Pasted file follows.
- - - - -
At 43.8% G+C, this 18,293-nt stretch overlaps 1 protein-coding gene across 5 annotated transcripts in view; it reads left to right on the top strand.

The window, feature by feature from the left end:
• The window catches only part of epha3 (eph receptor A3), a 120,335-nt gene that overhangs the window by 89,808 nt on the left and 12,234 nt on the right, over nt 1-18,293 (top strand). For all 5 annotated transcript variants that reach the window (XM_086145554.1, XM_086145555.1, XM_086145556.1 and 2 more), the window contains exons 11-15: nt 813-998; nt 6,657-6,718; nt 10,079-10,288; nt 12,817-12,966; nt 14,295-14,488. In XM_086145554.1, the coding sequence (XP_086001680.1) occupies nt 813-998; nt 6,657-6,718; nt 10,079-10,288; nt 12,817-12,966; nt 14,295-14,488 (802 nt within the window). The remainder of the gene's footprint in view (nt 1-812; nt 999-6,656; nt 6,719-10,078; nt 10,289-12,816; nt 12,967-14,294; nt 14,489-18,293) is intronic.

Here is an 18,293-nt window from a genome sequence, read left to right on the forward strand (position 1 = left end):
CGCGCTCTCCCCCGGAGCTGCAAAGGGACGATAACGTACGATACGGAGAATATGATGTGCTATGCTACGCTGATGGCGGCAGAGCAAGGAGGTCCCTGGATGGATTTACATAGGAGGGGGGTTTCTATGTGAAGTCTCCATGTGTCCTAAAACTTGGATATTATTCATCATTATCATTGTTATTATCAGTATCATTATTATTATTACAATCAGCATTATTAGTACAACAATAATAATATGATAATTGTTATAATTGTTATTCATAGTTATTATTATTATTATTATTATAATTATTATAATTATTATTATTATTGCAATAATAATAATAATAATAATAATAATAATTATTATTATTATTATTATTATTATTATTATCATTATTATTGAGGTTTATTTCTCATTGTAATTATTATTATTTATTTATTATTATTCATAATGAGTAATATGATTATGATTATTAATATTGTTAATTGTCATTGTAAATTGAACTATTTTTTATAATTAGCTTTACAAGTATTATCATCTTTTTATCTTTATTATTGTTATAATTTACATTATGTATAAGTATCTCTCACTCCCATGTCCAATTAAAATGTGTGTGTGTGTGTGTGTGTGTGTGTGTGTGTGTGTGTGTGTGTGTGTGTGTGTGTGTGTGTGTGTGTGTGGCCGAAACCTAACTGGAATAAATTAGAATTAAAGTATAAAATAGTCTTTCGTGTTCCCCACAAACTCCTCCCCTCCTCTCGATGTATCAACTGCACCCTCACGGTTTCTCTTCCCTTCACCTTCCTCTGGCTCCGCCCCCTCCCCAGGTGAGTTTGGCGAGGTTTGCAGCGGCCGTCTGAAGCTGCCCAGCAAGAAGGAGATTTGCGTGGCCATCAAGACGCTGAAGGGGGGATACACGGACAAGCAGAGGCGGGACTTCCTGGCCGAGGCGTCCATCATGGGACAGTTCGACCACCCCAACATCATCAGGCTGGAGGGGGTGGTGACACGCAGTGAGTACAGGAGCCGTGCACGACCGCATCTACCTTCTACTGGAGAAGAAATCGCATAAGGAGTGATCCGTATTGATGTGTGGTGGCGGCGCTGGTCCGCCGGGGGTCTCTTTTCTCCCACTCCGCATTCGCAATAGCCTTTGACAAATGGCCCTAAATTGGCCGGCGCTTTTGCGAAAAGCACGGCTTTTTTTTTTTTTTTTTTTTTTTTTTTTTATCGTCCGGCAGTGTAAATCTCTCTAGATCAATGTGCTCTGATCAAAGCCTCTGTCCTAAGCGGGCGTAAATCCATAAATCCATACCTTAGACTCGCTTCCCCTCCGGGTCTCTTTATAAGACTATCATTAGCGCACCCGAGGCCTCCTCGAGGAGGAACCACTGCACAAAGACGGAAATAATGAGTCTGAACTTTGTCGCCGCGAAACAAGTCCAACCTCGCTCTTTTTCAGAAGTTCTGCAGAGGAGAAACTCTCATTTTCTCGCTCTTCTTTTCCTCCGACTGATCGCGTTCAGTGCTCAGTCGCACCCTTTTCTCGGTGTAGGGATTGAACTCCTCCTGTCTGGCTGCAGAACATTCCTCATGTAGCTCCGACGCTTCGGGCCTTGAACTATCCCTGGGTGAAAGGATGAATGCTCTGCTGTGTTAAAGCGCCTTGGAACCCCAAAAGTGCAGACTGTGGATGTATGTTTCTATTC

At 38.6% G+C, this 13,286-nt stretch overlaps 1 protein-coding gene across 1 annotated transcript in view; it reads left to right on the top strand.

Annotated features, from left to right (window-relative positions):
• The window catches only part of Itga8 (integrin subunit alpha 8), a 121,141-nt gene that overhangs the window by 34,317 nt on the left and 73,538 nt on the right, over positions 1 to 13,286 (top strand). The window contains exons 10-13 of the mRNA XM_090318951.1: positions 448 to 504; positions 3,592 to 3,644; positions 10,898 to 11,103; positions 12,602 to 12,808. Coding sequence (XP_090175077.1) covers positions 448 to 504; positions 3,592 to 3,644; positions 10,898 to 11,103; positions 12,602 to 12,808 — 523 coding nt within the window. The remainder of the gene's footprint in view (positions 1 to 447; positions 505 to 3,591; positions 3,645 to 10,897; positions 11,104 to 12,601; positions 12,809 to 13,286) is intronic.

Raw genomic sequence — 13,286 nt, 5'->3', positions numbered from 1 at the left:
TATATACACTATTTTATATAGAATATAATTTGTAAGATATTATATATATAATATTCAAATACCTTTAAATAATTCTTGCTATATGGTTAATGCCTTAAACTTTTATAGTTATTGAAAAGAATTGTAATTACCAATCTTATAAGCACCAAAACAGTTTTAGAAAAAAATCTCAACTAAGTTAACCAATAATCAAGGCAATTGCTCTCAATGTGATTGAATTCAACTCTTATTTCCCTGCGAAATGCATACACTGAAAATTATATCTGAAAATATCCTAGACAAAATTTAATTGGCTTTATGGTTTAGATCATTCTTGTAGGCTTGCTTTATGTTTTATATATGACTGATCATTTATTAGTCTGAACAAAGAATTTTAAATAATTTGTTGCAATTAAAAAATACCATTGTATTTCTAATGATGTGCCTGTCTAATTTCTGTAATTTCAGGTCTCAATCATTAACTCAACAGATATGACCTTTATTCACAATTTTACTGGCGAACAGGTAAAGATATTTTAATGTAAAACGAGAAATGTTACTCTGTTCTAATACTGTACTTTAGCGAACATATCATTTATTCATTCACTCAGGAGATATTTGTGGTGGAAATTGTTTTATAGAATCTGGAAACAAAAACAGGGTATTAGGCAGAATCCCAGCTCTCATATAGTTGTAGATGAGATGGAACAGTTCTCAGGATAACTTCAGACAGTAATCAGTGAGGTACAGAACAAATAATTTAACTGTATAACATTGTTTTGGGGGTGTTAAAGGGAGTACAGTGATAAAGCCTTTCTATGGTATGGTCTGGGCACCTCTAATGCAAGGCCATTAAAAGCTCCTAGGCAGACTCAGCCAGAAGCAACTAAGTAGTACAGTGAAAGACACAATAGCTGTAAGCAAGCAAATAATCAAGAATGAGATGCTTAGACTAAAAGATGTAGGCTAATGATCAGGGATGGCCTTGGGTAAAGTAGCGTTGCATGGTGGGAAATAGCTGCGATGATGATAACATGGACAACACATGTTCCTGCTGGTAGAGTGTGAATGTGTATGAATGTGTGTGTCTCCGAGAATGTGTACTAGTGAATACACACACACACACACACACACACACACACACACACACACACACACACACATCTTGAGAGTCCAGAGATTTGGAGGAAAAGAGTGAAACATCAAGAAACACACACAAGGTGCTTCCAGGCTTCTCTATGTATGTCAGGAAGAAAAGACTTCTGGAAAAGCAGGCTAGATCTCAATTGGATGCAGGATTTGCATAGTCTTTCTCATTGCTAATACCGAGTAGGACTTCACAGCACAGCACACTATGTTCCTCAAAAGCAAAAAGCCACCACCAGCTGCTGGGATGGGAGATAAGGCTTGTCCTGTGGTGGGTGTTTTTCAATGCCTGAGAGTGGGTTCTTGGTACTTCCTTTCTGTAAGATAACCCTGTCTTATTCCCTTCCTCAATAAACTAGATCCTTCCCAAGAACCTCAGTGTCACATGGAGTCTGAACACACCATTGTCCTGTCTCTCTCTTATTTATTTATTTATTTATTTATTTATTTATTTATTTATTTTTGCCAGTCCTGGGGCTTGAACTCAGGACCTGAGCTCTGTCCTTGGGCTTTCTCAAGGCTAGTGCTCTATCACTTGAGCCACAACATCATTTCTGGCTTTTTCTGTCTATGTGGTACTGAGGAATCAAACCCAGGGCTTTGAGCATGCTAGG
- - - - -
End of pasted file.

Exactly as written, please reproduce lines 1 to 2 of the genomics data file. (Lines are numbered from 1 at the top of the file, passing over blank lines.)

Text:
At 43.8% G+C, this 18,293-nt stretch overlaps 1 protein-coding gene across 5 annotated transcripts in view; it reads left to right on the top strand.

The window, feature by feature from the left end: